Needless to say, one's Point of Observation can make all the difference in one's own affective states, and the cognition and action that can proceed from it. Awareness and education, as well as a general sense of contentment, self-esteem and detachment about life goes a long way into being able to find the optimal Point of Observation in any situation.

The present dispensation in India and the system it has nurtured is not just nationwide but pan-subcontinental and even international in terms of its primary dynamics. Its Point of Observation is not Indocentric. Chacha Nehru uvaacha: "I am an Englishman by education, a Moslem by culture, and a Hindu by accident." Fortunately or unfortunately, he was a child of the times for someone from his background. (Fortunately or unfortunately, other leaders like Ambedkar, Mahatma Gandhi or Sardar Patel were of a different hue and had a different perspective, though they didn't live to personally steer the Executive happily ever after.)

The current dispensation uses the same political methods that survived from the British colonial machinery and the Islamist powers that went before: extra-national allies, subversive elements, internal wedges and  external buffers to contain any resurgence of the core. Moreover, it tries to ideologically and culturally inoculate the civilizational core against its own essence; sort of 'Bollywood'-izes it. It thrives on perpetuating general poverty while encouraging the formation of rich new oligarchies and interest groups that pledge loyalty. This leads to competition for resources and quotas, amid widening inequality. Its ideological moles then frame a victimhood narrative to deepen the cleft, and its other allies use it to win converts from the core toward the cultural periphery, or towards a subversive movement, or to the outright antithesis.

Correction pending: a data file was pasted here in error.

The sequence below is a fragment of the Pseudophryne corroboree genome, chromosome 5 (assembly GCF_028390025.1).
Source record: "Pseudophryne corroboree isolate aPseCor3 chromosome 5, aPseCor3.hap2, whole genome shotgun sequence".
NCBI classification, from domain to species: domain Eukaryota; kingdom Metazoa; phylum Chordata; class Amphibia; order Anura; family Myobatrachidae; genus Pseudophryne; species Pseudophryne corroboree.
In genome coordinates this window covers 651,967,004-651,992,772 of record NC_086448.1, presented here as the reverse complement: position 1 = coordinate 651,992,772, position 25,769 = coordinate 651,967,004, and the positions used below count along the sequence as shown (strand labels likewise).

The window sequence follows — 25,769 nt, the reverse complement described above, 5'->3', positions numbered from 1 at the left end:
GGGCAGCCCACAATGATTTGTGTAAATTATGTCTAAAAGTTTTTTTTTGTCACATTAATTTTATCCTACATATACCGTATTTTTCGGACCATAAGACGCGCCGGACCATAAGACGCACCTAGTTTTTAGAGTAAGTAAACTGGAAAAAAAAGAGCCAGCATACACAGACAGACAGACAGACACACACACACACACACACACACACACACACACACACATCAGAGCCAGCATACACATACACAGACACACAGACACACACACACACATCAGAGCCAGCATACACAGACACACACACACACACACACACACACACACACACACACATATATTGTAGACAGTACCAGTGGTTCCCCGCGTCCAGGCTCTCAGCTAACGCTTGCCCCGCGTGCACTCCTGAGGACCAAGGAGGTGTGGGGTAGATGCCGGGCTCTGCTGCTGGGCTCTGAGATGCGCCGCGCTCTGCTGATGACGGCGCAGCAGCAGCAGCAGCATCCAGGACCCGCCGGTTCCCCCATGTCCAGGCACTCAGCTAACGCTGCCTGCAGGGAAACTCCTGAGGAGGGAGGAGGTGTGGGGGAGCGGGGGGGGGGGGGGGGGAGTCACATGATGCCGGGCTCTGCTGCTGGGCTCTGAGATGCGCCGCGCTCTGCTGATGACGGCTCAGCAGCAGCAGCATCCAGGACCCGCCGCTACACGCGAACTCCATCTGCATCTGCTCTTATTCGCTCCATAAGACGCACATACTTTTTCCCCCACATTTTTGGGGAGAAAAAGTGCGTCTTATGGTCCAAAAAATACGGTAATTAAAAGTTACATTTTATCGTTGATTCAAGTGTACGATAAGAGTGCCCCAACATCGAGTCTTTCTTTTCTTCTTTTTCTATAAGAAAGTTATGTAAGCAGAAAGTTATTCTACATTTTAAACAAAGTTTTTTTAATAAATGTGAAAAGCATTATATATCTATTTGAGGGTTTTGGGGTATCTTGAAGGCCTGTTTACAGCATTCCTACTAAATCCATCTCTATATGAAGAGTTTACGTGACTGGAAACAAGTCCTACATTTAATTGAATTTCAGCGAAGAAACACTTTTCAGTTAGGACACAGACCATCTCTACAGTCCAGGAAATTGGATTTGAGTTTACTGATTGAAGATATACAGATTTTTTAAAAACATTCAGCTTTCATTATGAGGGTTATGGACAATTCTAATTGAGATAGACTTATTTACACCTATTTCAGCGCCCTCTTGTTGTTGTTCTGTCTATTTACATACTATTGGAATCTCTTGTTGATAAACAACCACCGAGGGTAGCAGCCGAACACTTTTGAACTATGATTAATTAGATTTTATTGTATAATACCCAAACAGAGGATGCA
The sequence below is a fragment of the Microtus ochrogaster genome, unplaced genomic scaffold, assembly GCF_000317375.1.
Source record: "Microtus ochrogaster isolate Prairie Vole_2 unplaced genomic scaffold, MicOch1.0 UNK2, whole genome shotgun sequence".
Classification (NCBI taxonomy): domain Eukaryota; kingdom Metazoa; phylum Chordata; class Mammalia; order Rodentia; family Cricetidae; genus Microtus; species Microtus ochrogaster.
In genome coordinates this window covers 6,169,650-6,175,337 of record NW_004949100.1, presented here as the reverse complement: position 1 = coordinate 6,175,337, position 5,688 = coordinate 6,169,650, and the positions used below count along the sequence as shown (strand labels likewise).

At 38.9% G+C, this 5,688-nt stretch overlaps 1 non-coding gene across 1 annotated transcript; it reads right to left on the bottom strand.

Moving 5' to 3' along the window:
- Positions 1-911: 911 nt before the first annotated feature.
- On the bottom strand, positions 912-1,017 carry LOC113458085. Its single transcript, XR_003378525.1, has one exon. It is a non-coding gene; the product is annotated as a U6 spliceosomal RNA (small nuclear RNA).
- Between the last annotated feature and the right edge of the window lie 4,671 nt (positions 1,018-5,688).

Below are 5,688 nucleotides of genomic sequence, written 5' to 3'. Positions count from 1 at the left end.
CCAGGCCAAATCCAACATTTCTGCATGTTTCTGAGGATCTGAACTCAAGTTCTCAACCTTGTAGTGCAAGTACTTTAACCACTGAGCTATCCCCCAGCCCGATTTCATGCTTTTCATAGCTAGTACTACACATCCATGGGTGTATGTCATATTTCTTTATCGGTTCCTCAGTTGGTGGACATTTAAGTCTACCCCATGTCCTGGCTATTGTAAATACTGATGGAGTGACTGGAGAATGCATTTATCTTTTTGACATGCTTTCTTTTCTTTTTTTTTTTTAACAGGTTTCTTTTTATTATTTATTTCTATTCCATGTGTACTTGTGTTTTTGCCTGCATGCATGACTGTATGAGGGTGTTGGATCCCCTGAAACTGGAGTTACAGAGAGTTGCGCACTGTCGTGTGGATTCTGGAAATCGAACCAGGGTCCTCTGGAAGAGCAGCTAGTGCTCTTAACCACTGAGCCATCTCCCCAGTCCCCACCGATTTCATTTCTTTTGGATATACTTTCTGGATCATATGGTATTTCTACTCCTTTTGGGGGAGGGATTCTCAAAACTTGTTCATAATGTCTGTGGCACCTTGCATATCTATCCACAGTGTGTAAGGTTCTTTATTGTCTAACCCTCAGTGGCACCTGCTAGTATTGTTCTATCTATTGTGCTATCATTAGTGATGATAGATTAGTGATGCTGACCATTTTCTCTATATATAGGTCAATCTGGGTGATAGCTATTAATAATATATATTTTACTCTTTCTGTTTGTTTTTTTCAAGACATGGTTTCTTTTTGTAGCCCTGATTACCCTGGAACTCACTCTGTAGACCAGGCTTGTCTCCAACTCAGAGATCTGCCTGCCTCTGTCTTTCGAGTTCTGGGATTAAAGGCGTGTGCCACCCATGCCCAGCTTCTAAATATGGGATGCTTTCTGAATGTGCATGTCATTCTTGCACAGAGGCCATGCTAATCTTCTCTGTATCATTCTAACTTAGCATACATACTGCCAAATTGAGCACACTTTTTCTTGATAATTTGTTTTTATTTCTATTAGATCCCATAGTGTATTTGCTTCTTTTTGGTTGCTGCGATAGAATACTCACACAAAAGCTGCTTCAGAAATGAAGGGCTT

The typical Communist ideologue (generally mistaken for a 'historian' at all our elite universities) uses a dialectic based on a deeply flawed psychohistory: It takes something that is an oddity or injustice in Present Time context, and superimposes its present sense of absurdity, grievance, or deprivation on history in a way that completely distorts the vastly different circumstances of that historical process. This retrospective distortion magnifies the grievance or ridicule, and makes the "burden of history" too painful to bear. The resentment is then used for push-button politics, mobilization and social engineering. Without a doubt, this social "reformer" is actually the angel of death as far as the civilization is concerned. Since he can't pick up the threads of the past in present time, he cannot help it evolve into the future. He can only try to nullify it as a step to "year zero".